Recently, the parliamentary committee on climate change in a bid to intensify the fight against climate change made several recommendations.
The recommendations include the promotion of tree plantations, encouragement of ago-forestry practices, and training and equipping the environmental protection police force among others.
However, an important and most powerful and dominant influence that can be used to change the world, environmental education, seems to have been forgotten by the lawmakers.
Without environmental education, it makes implementation of the other recommendations difficult and also frustrates a sustainable environmental management program once citizens are not equally empowered with the rightful knowledge regarding environmental protection.
We are responsible for how we shape our environment and creating awareness about the harmful effects of environmental damage can help us build a safe and secure future for the next generation.
Although Article 39 of our constitution provides for a clean and healthy environment for all, we must identify our responsibility of letting everyone know what is required of them to attain that provision which in return may help us utilize our resources more efficiently and without harming our environment.
Managing the environment requires investment in the local community for two powerful reasons:
1) Local activities affect the quality of the local environment. For instance, recently NEMA has embarked on evicting wetland encroaches in Lubigi wetland because their settlement or activities in this fragile ecosystem is frustrating it from performing its duties such as controlling flood, water purification and acting as a water reservoir.
However, this move was received with mixed reactions from the local community basically due to a lack of knowledge on the importance of a wetland. Similar cases are seen in forests, riverbeds, banning of polythene bags, importation of old cars etc.
2). Community members have a common interest in protecting and improving their community’s quality of life. Based on this, promoting environmental education to the local community level will promote sustainable environmental management through local decision-making and voluntary compliance with regulations set by the authorities.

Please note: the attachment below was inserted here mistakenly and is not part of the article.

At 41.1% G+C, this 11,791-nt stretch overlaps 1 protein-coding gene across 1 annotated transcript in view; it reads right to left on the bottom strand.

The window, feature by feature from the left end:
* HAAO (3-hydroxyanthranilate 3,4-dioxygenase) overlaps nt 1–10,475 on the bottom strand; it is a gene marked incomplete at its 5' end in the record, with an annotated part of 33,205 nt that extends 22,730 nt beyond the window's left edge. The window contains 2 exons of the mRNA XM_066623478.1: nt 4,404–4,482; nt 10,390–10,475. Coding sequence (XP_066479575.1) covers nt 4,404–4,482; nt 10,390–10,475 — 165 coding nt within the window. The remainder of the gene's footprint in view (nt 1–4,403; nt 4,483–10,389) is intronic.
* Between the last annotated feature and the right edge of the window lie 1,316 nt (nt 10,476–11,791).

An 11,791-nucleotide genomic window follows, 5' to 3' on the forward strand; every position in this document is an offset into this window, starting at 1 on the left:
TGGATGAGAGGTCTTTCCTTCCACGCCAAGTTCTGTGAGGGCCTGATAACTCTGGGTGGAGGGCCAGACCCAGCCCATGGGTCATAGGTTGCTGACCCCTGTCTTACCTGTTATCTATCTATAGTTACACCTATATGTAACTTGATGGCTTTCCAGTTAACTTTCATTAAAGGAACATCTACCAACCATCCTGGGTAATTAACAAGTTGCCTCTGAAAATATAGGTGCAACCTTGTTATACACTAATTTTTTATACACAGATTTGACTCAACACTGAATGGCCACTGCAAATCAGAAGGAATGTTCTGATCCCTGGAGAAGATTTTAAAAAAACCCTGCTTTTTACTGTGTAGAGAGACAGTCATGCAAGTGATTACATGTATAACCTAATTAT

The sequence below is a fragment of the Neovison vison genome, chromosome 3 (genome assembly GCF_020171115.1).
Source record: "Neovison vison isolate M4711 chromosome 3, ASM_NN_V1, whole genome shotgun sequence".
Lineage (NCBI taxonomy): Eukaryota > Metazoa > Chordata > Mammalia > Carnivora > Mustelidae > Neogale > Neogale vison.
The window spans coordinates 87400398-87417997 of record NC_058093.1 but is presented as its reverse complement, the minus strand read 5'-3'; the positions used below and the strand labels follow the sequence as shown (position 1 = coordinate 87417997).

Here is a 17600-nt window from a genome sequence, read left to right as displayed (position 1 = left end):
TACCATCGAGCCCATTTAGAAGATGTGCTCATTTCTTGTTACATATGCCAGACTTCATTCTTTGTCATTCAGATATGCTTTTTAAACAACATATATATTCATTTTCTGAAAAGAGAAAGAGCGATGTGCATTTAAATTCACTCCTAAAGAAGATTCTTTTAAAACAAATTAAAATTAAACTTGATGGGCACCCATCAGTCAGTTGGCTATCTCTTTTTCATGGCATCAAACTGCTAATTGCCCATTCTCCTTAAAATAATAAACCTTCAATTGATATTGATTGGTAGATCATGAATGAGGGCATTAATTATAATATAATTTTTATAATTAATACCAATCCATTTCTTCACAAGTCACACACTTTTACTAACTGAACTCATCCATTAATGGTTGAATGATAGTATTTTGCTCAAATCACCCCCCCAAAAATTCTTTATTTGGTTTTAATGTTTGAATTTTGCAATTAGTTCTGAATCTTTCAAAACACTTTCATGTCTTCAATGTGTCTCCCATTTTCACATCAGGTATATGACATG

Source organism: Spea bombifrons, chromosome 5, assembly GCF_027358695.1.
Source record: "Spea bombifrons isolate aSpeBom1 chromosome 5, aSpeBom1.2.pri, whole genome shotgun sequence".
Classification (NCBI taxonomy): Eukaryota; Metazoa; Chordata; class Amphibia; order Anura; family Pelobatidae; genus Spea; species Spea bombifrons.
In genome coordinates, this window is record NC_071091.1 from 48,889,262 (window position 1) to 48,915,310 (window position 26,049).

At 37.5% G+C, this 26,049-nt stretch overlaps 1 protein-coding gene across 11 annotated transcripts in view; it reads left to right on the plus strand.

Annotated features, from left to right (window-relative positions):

The idea of community-based education is not new, in the past, it was applied more commonly to issues of community economic development, for example, Savings and Credit Cooperative (SACCO), and now Parish Development Model (PDM), youth empowerment, agriculture through cooperatives, health in Gulu city under Mapenduzi Foundation.
Promoting such in the environmental sector may as well gather more mass towards natural resources conservation, waste management, water resources management, pollution control, environmental health and safety, climate change mitigation and adaptation measures.
In conclusion, much as the government pushes for the restoration of the damaged environmental system, this goal cannot be accomplished until professionals can collaborate confidently and completely with local people in both villages and urban dwellings.
This shall draw attention to several needs among which includes ensuring that efforts by the government have an obvious connection to the community, emphasising the link between the local activities and a quality environment, ensure that environmental protection is relevant to people’s lives.
It has been proven that community members can work together to make decisions about what they want their community to be like.
This offers a foundation for a new understanding of how environmental education can affect decision-making and help conserve the environment and natural resources using the bottom-to-top action approach. Thus, the reason why the government and agencies need to educate the citizens about the need for environmental management.
The author is an environmental scientist & president of Acholi Students Union